Twilight Sparkle is best pony. I certainly feel some familiarity with her earlier social awkwardness, as well as her nerdiness and love of science and understanding. Her outlook on the world, and the occasional snarkiness in the face of other characters’ nonsense, did a lot to draw me into the show. Second place is a close race between Rainbow Dash, Luna, and Applejack.

Alternately, Chrysalis is best (worst) pony, because she can be all the ponies.

What’s your favorite episode?

There are so many good ones to choose from … but I have to admit, I’m a sucker for the changelings. I’d have to go with A Canterlot Wedding. That episode went from the rather eye-rolling premise of a royal wedding and a brand-new alicorn, which all seemed to exist only due to corporate mandates, into a mystery with one of the most effective and menacing to-be-continued moments, a completely unexpected reveal, and probably the most gleefully malicious evil villain with the most interesting horde of minions.

I went into the episode expecting one thing, and it played with that. I expected to dislike the new alicorn because she was shoehorned in there, and ended up disliking her because she was a total … um, not-nice pony. When Twilight tearfully apologized, I was so caught up in the usual cycle of “mistake, make-up, friendship” from previous episodes that I was completely blindsided by not-Cadance’s evil vengeance. (Not to mention Twilight getting sucked down what looked like a portal to hell!) I never could have expected the hyped royal wedding turning into a sudden invasion by shapeshifting bug-ponies. Heck, when real-Cadance showed up, I was totally into it. All my ire had been perfectly shifted over to Chrysalis’ not-Cadance.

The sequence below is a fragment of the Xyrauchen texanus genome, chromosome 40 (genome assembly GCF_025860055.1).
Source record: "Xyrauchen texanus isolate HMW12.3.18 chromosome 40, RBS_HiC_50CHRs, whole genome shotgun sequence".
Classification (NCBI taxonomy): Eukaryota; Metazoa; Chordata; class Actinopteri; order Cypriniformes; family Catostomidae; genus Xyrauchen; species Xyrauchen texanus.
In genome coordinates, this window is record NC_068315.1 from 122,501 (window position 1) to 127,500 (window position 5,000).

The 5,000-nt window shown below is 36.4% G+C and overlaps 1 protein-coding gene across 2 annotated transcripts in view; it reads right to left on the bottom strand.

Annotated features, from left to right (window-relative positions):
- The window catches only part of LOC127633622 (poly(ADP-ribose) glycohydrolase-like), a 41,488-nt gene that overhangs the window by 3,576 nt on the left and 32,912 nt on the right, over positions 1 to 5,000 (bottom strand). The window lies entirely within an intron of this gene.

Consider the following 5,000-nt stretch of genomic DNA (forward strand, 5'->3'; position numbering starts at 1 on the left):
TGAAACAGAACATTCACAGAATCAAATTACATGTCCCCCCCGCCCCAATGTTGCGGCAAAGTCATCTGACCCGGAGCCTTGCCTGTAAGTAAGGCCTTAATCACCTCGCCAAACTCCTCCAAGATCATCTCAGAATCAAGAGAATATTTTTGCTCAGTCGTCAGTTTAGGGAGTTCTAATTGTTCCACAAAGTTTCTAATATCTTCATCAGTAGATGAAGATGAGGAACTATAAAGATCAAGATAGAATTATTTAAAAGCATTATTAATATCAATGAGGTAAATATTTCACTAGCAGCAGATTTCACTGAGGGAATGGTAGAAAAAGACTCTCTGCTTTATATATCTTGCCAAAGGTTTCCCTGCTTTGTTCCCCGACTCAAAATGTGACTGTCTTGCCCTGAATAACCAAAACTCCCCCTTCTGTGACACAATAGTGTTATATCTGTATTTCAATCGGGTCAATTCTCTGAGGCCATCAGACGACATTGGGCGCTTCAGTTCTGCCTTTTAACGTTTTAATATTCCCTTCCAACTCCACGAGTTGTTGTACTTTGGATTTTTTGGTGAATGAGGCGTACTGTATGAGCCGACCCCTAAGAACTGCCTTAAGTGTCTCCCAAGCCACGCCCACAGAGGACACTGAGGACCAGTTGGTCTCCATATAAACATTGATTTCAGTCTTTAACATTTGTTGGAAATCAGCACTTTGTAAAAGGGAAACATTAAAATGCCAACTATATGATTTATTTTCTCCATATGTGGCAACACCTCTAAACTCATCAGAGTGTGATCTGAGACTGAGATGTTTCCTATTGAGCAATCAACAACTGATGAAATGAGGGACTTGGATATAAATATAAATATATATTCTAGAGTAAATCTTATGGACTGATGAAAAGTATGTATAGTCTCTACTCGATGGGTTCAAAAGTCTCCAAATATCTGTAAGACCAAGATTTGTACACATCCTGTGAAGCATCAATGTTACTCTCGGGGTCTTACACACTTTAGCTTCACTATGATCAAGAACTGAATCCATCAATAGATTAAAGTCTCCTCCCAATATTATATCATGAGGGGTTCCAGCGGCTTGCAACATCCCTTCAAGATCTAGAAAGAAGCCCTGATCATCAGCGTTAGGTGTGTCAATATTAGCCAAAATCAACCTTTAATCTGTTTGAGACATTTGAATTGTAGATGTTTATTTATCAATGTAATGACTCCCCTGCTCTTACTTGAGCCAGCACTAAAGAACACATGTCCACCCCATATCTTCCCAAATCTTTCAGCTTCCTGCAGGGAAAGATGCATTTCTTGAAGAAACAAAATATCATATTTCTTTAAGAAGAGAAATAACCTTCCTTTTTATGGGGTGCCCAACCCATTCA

Add in my love for changelings, and it seems the obvious pick.

What do you get from the show?

That’s a hard one. The simple answer is that I get enjoyment from it, but that’s not a very satisfying explanation.

There’s a lot that I like about the show. The characters are very distinct and much more clear in their personality than quite a lot of other shows. It’s a unique fantasy setting with all sorts of strange but consistent rules. There’s a wide variety of different creatures, many of which live together. It’s unique.

But I think most importantly, to me, it’s a setting that is in many ways idyllic without being overly naive about it. It wasn’t until John de Lancie compared his time on this show with his time on Star Trek: The Next Generation that I really drew the parallel; it’s got the same kind of optimism that I liked in that show’s setting (in fact, I think MLP:FiM might even do it better). There are lots of utopic settings out there that are peaceful and utopic because there are no real threats, where nothing can go wrong, but Equestria isn’t like that. There’s lots of danger out there, from random monsters to nation and world-ending threats. Despite all those dangers, these ponies embrace friendship because they know they’re better off together. They have this ideal, and they’re willing to strive for it even in the face of adversity.